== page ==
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Title: GOING THE DISTANCE: MAPPING HOST GALAXIES OF LIGO AND VIRGO SOURCES IN THREE DIMENSIONS USING LOCAL COSMOGRAPHY AND TARGETED FOLLOW-UP

Abstract

The Advanced Laser Interferometer Gravitational-wave Observatory (LIGO) discovered gravitational waves (GWs) from a binary black hole merger in 2015 September and may soon observe signals from neutron star mergers. There is considerable interest in searching for their faint and rapidly fading electromagnetic (EM) counterparts, though GW position uncertainties are as coarse as hundreds of square degrees. Because LIGO’s sensitivity to binary neutron stars is limited to the local universe, the area on the sky that must be searched could be reduced by weighting positions by mass, luminosity, or star formation in nearby galaxies. Since GW observations provide information about luminosity distance, combining the reconstructed volume with positions and redshifts of galaxies could reduce the area even more dramatically. A key missing ingredient has been a rapid GW parameter estimation algorithm that reconstructs the full distribution of sky location and distance. We demonstrate the first such algorithm, which takes under a minute, fast enough to enable immediate EM follow-up. By combining the three-dimensional posterior with a galaxy catalog, we can reduce the number of galaxies that could conceivably host the event by a factor of 1.4, the total exposure time for the Swift X-ray Telescope by a factor of 2, themore » total exposure time for a synoptic optical survey by a factor of 2, and the total exposure time for a narrow-field optical telescope by a factor of 3. This encourages us to suggest a new role for small field of view optical instruments in performing targeted searches of the most massive galaxies within the reconstructed volumes.« less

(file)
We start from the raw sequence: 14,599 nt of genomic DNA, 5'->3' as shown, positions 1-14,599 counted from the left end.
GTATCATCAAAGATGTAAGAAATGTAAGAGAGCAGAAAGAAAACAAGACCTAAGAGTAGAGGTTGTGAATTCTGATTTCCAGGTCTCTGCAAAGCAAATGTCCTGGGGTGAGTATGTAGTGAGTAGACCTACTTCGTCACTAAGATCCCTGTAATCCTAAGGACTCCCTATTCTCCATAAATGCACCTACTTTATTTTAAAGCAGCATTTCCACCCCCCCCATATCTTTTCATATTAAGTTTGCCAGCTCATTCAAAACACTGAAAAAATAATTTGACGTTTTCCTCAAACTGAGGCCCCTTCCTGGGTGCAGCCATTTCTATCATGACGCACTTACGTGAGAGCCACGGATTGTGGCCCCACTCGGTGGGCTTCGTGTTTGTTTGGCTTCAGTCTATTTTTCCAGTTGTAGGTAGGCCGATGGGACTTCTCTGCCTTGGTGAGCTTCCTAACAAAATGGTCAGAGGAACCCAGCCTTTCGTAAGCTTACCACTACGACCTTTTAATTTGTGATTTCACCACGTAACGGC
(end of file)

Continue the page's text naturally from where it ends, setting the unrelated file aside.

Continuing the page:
Authors:
; ; ;  [1]; ; ;  [2]; ; ; ;  [3]; ;  [4];  [5];  [6];  [7];  [8]; ;  [9];  [10]
  1. Astroparticle Physics Laboratory, NASA Goddard Space Flight Center, Mail Code 661, Greenbelt, MD 20771 (United States)
  2. Department of Physics, Enrico Fermi Institute, and Kavli Institute for Cosmological Physics, University of Chicago, Chicago, IL 60637 (United States)
  3. School of Physics and Astronomy, University of Birmingham, Birmingham, B15 2TT (United Kingdom)
  4. LIGO Laboratory, California Institute of Technology, Pasadena, CA 91125 (United States)
  5. Cahill Center for Astrophysics, California Institute of Technology, Pasadena, CA 91125 (United States)
  6. Institute of Mathematics, Astrophysics and Particle Physics, Radboud University, Heyendaalseweg 135, 6525 AJ Nijmegen (Netherlands)
  7. Department of Physics and Astronomy, Harvard University, Cambridge, MA 02138 (United States)
  8. Leonard E. Parker Center for Gravitation, Cosmology, and Astrophysics, University of Wisconsin–Milwaukee, Milwaukee, WI 53201 (United States)
  9. LIGO Laboratory, Massachusetts Institute of Technology, 185 Albany Street, Cambridge, MA 02139 (United States)
  10. Department of Physics, University of Maryland, College Park, MD 20742 (United States)
Publication Date:
OSTI Identifier:
22654471
Resource Type:
Journal Article
Resource Relation:
Journal Name: Astrophysical Journal Letters; Journal Volume: 829; Journal Issue: 1; Other Information: Country of input: International Atomic Energy Agency (IAEA)
Country of Publication:
United States
Language:
English
Subject:
79 ASTROPHYSICS, COSMOLOGY AND ASTRONOMY; ALGORITHMS; BLACK HOLES; DISTRIBUTION; GALAXIES; GRAVITATIONAL WAVES; INTERFEROMETERS; LUMINOSITY; MASS; NEUTRON STARS; RED SHIFT; SENSITIVITY; SKY; TELESCOPES; THREE-DIMENSIONAL CALCULATIONS; UNIVERSE; X RADIATION

Citation Formats